A meeting to determine the final wording of the pros and cons of Amendment 64 took an unexpected turn last week when Legislative Council member Sen. Mark Scheffel, R-Parker, initiated a series of votes that ended up with some supportive language being removed from the state voters' blue book.
From the deleted passages: "The use of marijuana by adults may be less harmful than the use of alcohol or tobacco, both of which are already legal for adults to use and are regulated by the state. Furthermore, marijuana may be beneficial for individuals with certain debilitating conditions. The consequences of burdening adults with a criminal record for the possession of small amounts of marijuana are too severe, and there are better uses for state resources than prosecuting such low-level crimes."
Sensing shenanigans, and citing confusion among committee members at the time of the vote, the Campaign to Regulate Marijuana Like Alcohol has filed suit in Denver district court "seeking a Preliminary Injunction asking the court to direct the Legislative Council Staff to reinsert the deleted arguments," says a release. "It also filed to obtain a Temporary Restraining Order over the weekend to prevent the Legislative Council Staff from sending the blue book to print with the improper modification."
At the same time, some members of the medical marijuana community — themselves divided about backing the amendment due to fears its passage would bring a bigger federal backlash against MMJ — have taken the opportunity to support the modifications. "We urge the Legislative Council to not adopt any language that would further mislead or confuse Colorado voters concerning Amendment 64," reads an e-mail from advocates Kathleen Chippi and Rico Colibri, with Cannabis Alliance for Regulation and Education, "and advise that if such changes are made through litigation or otherwise we will be forced to take legal action."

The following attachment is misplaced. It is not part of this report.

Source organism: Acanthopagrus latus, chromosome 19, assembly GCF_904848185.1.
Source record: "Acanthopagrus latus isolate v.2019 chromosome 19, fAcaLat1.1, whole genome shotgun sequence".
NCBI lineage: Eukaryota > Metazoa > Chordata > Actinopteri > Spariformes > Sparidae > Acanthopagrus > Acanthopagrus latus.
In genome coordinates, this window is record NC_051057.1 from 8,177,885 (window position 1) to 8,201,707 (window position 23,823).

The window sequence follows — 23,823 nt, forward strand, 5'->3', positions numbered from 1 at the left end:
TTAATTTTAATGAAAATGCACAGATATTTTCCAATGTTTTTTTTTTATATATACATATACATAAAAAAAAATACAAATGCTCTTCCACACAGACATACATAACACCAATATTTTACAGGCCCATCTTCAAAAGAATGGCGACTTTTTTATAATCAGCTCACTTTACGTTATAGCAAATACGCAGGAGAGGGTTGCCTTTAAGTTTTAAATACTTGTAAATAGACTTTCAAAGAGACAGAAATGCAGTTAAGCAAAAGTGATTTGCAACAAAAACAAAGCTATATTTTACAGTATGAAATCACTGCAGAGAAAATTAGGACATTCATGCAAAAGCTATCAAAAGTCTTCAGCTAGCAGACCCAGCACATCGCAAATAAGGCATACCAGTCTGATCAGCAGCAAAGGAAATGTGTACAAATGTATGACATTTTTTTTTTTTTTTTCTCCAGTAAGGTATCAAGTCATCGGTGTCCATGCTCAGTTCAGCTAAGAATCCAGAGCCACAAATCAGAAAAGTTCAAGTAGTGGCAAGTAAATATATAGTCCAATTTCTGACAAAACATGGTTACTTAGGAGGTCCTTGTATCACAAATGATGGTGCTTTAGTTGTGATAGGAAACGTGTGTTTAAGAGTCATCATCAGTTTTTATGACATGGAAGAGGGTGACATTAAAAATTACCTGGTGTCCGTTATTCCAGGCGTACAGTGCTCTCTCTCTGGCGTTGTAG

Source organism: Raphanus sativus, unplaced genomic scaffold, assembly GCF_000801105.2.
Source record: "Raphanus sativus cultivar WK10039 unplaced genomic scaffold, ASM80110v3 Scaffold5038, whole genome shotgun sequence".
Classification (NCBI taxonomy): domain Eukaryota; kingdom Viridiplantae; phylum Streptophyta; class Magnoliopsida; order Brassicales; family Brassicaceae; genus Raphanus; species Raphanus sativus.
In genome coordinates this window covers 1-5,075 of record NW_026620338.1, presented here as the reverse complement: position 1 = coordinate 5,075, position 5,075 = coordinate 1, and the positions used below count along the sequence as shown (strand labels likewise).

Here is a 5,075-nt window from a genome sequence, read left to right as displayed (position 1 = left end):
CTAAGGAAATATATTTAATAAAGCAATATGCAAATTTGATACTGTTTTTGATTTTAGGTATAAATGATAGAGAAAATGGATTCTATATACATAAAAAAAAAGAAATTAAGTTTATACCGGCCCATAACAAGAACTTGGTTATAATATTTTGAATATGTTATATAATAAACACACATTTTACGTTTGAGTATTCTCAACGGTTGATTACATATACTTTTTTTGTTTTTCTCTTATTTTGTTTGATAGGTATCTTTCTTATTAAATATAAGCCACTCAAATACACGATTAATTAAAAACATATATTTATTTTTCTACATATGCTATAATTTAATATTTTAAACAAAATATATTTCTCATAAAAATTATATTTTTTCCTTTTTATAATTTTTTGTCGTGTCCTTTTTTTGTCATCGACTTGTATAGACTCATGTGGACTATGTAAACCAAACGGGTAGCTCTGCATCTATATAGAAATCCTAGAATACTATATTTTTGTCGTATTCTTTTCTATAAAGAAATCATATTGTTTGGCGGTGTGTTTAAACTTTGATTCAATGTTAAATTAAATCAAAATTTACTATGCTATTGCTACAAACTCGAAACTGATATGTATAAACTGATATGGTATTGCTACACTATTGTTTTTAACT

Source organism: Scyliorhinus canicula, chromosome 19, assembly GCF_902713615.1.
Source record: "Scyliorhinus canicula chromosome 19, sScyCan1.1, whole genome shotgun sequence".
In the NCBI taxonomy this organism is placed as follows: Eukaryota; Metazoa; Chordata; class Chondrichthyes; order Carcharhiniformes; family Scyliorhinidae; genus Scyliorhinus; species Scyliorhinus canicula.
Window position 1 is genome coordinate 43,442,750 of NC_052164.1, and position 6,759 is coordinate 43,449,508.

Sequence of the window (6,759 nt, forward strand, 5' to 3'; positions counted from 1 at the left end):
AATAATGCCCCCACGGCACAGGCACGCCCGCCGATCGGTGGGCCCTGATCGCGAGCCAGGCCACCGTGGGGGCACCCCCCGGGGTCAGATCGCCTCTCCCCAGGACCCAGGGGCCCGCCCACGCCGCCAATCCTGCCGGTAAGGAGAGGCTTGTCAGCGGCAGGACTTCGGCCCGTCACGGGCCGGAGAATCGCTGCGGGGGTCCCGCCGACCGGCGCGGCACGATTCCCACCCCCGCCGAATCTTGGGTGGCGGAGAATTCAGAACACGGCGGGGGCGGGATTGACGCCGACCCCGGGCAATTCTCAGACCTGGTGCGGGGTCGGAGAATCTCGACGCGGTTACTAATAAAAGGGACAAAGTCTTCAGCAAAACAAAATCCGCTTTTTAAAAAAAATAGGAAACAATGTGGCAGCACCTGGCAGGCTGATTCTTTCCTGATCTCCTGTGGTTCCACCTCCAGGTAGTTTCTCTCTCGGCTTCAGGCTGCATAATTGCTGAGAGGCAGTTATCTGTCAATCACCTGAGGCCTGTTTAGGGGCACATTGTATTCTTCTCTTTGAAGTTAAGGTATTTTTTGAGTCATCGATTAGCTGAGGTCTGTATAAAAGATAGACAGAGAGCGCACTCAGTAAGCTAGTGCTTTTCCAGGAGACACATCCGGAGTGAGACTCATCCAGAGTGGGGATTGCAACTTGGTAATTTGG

The Denver Post reports the lawsuit will have its day in court on Wednesday, Sept. 12. Get updates at regulatemarijuana.org/blue-book.
• According to a recent study by the Center for Disease Control and Prevention, the use of marijuana by Colorado youth decreased 2.8 percent between 2009 and 2011, reports the Huffington Post. Nationally, the rate rose by 2.3 percent.
"Teen marijuana usage has been going down in Colorado since the passage of our comprehensive medical marijuana regulatory model," said Mike Elliott, executive director of the Medical Marijuana Industry Group.
• Though Rep. Paul Ryan told KRDO-TV last week that "the states should decide" their own marijuana laws, a spokesman with the campaign immediately backtracked, saying that the vice presidential candidate "agrees with Mitt Romney" that marijuana should be illegal.
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